“Being in their mid-60s, let’s continue to be super optimistic and say I’m one of the incredibly lucky people to have both parents alive into my 60s. That would give us about 30 more years of coexistence. If the ten days a year thing holds, that’s 300 days left to hang with mom and dad. Less time than I spent with them in any one of my 18 childhood years.

When you look at that reality, you realize that despite not being at the end of your life, you may very well be nearing the end of your time with some of the most important people in your life. If I lay out the total days I’ll ever spend with each of my parents—assuming I’m as lucky as can be—this becomes starkly clear …

The author is 34. Red is the amount of time he estimates he’s already spent with his parents.

It turns out that when I graduated from high school, I had already used up 93% of my in-person parent time. I’m now enjoying the last 5% of that time. We’re in the tail end.”

I was melancholy about this back then because I am one of those adults who doesn’t feel like she has grown up and therefore is over-reliant on my parents. I talk to them several times a week but even more so when I am cranky or have a cold or am homesick or really, any slew of reasons. I am terrified about losing them and brought up the above visualization with Chris. His response?

This is “problematic,” because it implies every unit of time you spend with a loved one has equal weight, when it’s not true. Frankly, you might be having a lot more meaningful moments with your parents now that you are older and more appreciative of them. So even though the BULK of your time (in quantity) with them is already spent, there’s still plenty of time for quality time, which is suffused with more meaning. Chris and I revisited this topic this week in a chat:

Christopher:  My current thinking on that would be that it’s also about perspective. I think I have much more productive and fulfilling interactions with my parents now than I did a few years ago. And I just refuse to go through life with angst about what I am missing or running out of. Better to be intentional about spending it with quality people doing things you love.

Me: Do you think being cognizant of the limited nature of time helps you with that intentionality though?

Christopher: Absolutely. I wonder what i would do if i was immortal and knew it.

Me: I wonder what the default age we all THINK we are living until. I would say, probably our expectation is we will live past retirement.

Christopher: Yeah.

Me: And we operate in that mode.

Christopher: We might not though.

Me: I’m constantly feeling like I don’t make enough use of my days though. Like, I am pretty lazy. Also, what is ‘quality’ time with ones parents? I don’t get into deep philosophical conversations with my dad, for instance. But i still consider us close.

Christopher: I think that’s a good question. I feel it is about self definition. I also think your family is what you want it to be. Many people have tough issues with biological family. i don’t see any obligation people have to that unless they choose that.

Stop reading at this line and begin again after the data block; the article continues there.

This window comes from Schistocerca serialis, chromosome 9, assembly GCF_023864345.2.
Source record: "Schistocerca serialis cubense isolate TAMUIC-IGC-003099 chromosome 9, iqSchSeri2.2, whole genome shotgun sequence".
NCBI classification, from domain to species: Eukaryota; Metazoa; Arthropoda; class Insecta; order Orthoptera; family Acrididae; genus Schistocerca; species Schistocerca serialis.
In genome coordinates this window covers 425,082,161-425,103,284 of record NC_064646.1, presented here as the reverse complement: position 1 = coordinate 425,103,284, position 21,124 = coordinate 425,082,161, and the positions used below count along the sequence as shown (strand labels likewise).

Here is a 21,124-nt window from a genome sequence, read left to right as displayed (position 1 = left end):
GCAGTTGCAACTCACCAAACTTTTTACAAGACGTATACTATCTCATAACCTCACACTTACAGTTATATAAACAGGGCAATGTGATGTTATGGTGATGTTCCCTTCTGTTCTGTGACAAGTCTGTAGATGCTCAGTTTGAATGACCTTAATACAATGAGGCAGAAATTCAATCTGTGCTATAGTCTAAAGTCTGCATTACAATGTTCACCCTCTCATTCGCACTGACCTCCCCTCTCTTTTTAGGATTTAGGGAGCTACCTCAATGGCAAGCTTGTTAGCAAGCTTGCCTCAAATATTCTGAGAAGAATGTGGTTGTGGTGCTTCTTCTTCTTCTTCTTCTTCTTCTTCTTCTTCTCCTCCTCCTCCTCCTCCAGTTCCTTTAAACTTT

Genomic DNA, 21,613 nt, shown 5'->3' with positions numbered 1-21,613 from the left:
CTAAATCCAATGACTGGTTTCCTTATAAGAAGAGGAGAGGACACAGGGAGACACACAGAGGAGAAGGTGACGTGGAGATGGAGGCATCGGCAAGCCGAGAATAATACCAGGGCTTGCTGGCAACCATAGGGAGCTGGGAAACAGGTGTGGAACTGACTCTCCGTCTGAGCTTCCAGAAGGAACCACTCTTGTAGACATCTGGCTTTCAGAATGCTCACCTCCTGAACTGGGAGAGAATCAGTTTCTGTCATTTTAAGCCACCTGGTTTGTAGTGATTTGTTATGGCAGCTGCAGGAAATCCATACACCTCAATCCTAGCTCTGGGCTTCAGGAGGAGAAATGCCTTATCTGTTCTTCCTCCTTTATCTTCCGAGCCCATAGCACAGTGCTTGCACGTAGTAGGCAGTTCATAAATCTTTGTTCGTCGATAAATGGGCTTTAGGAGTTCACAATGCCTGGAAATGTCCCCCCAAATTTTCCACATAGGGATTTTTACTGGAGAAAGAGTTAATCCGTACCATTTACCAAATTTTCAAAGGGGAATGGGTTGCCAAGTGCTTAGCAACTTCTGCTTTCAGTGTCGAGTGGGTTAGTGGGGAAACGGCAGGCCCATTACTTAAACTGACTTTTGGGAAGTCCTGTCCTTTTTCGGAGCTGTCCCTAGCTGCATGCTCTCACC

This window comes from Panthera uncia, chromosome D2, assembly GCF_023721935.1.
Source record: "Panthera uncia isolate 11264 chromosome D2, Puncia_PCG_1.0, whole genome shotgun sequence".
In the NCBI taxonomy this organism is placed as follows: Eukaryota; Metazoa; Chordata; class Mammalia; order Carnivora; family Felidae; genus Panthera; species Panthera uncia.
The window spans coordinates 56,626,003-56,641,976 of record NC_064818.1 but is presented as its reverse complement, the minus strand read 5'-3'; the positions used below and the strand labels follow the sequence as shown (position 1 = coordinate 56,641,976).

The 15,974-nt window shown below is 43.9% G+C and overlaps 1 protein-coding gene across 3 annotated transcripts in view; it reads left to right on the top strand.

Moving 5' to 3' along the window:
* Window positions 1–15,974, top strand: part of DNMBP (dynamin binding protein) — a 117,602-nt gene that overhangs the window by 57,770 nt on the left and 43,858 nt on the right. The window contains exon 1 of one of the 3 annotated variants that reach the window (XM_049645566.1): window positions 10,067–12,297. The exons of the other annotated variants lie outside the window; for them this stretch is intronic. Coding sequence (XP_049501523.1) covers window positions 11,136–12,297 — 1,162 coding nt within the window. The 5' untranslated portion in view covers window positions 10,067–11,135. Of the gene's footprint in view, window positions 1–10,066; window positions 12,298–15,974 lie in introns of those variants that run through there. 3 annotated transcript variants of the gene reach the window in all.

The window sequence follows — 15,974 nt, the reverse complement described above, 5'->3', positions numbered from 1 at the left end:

Me:  You mentioned you’ve been spending more quality time with your parents lately than before. What does that mean to you?

Christopher: What I mean is that I think we are both more aware of why we enjoy spending time with each other, and when we spend time with each other, it brings us more joy because we understand each other better than we used to. And I’m an adult, where as 10 years ago i was still figuring out what I was about.

Me: Anyway I felt much better last Christmas when you rebutted that post. But I also feel unsure about ‘quality time’ and what that means

Christopher: You have to define that for yourself, I think. I’m not sure I know either. If I sit around and watch a movie with my parents, does that count?

Me: Not sure! I think we know AFTER. Like, I remember our time at the bar talking about this [very topic], and our relationships and other things, as being meaningful. (Me and you, not me and my parents.)

Christopher:Right.

Me: So that’s an example of knowing in retrospect that time together had meaning to us.

Christopher:But you didn’t set out to ‘have an interaction with meaning’ at the time. You just set out to have drinks.

Me: Hahaha. Do you want me to do my google invites like that going forward?

Christopher:  Yes.

Me: “Invite: Interaction with meaning time with Elise,” Yes/No/Maybe/Propose New Time

Christopher: Yes.

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“We often get caught up in platforms rather than the most important tool for success, which is not a technological platform at all: it’s intellectual curiosity. It’s that persistent tug to want to know more, to ask questions, to seek answers. The best reporting comes from the best questions, and no matter what the platform, great journalists are asking them.”

my chat with Gigaverse about finding good work, my favorite platform on which to report and balancing parenthood and journalism